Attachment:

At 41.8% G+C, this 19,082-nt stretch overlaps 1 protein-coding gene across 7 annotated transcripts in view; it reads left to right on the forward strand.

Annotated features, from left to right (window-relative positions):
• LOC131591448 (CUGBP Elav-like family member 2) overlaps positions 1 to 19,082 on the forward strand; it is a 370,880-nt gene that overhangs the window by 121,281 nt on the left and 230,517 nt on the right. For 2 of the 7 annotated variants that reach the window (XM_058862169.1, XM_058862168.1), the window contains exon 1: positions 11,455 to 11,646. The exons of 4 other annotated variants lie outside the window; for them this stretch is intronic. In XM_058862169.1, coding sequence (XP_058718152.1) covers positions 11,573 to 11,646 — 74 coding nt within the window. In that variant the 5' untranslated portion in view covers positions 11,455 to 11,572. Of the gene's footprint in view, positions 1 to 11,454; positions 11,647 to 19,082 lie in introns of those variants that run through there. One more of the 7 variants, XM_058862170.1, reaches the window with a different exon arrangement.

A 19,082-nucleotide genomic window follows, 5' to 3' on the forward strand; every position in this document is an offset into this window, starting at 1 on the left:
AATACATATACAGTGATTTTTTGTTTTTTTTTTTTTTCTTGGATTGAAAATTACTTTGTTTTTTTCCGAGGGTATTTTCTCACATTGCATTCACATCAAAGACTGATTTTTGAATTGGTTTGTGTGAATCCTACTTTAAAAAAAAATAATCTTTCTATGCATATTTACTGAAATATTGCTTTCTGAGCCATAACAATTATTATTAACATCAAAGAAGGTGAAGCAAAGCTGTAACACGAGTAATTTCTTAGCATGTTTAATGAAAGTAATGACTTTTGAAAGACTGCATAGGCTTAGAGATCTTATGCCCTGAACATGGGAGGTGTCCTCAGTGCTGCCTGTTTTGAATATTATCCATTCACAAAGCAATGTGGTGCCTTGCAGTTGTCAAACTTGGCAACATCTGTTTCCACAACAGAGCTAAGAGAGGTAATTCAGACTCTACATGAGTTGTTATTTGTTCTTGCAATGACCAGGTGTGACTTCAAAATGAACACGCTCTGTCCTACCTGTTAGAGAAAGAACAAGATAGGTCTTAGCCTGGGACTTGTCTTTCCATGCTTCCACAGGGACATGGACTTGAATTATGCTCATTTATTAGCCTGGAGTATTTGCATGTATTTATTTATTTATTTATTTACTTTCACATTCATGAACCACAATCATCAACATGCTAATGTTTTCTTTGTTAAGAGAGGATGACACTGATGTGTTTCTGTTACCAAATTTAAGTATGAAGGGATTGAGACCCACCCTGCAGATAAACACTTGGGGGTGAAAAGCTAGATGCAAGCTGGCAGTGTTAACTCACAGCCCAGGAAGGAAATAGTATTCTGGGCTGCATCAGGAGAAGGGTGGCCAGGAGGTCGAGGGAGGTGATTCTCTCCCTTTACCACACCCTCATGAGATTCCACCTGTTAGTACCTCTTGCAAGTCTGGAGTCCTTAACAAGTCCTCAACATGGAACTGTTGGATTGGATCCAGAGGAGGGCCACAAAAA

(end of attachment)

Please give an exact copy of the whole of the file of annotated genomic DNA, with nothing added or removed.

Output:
At 41.8% G+C, this 19,082-nt stretch overlaps 1 protein-coding gene across 7 annotated transcripts in view; it reads left to right on the forward strand.

Annotated features, from left to right (window-relative positions):
• LOC131591448 (CUGBP Elav-like family member 2) overlaps positions 1 to 19,082 on the forward strand; it is a 370,880-nt gene that overhangs the window by 121,281 nt on the left and 230,517 nt on the right. For 2 of the 7 annotated variants that reach the window (XM_058862169.1, XM_058862168.1), the window contains exon 1: positions 11,455 to 11,646. The exons of 4 other annotated variants lie outside the window; for them this stretch is intronic. In XM_058862169.1, coding sequence (XP_058718152.1) covers positions 11,573 to 11,646 — 74 coding nt within the window. In that variant the 5' untranslated portion in view covers positions 11,455 to 11,572. Of the gene's footprint in view, positions 1 to 11,454; positions 11,647 to 19,082 lie in introns of those variants that run through there. One more of the 7 variants, XM_058862170.1, reaches the window with a different exon arrangement.

A 19,082-nucleotide genomic window follows, 5' to 3' on the forward strand; every position in this document is an offset into this window, starting at 1 on the left:
AATACATATACAGTGATTTTTTGTTTTTTTTTTTTTTCTTGGATTGAAAATTACTTTGTTTTTTTCCGAGGGTATTTTCTCACATTGCATTCACATCAAAGACTGATTTTTGAATTGGTTTGTGTGAATCCTACTTTAAAAAAAAATAATCTTTCTATGCATATTTACTGAAATATTGCTTTCTGAGCCATAACAATTATTATTAACATCAAAGAAGGTGAAGCAAAGCTGTAACACGAGTAATTTCTTAGCATGTTTAATGAAAGTAATGACTTTTGAAAGACTGCATAGGCTTAGAGATCTTATGCCCTGAACATGGGAGGTGTCCTCAGTGCTGCCTGTTTTGAATATTATCCATTCACAAAGCAATGTGGTGCCTTGCAGTTGTCAAACTTGGCAACATCTGTTTCCACAACAGAGCTAAGAGAGGTAATTCAGACTCTACATGAGTTGTTATTTGTTCTTGCAATGACCAGGTGTGACTTCAAAATGAACACGCTCTGTCCTACCTGTTAGAGAAAGAACAAGATAGGTCTTAGCCTGGGACTTGTCTTTCCATGCTTCCACAGGGACATGGACTTGAATTATGCTCATTTATTAGCCTGGAGTATTTGCATGTATTTATTTATTTATTTATTTACTTTCACATTCATGAACCACAATCATCAACATGCTAATGTTTTCTTTGTTAAGAGAGGATGACACTGATGTGTTTCTGTTACCAAATTTAAGTATGAAGGGATTGAGACCCACCCTGCAGATAAACACTTGGGGGTGAAAAGCTAGATGCAAGCTGGCAGTGTTAACTCACAGCCCAGGAAGGAAATAGTATTCTGGGCTGCATCAGGAGAAGGGTGGCCAGGAGGTCGAGGGAGGTGATTCTCTCCCTTTACCACACCCTCATGAGATTCCACCTGTTAGTACCTCTTGCAAGTCTGGAGTCCTTAACAAGTCCTCAACATGGAACTGTTGGATTGGATCCAGAGGAGGGCCACAAAAA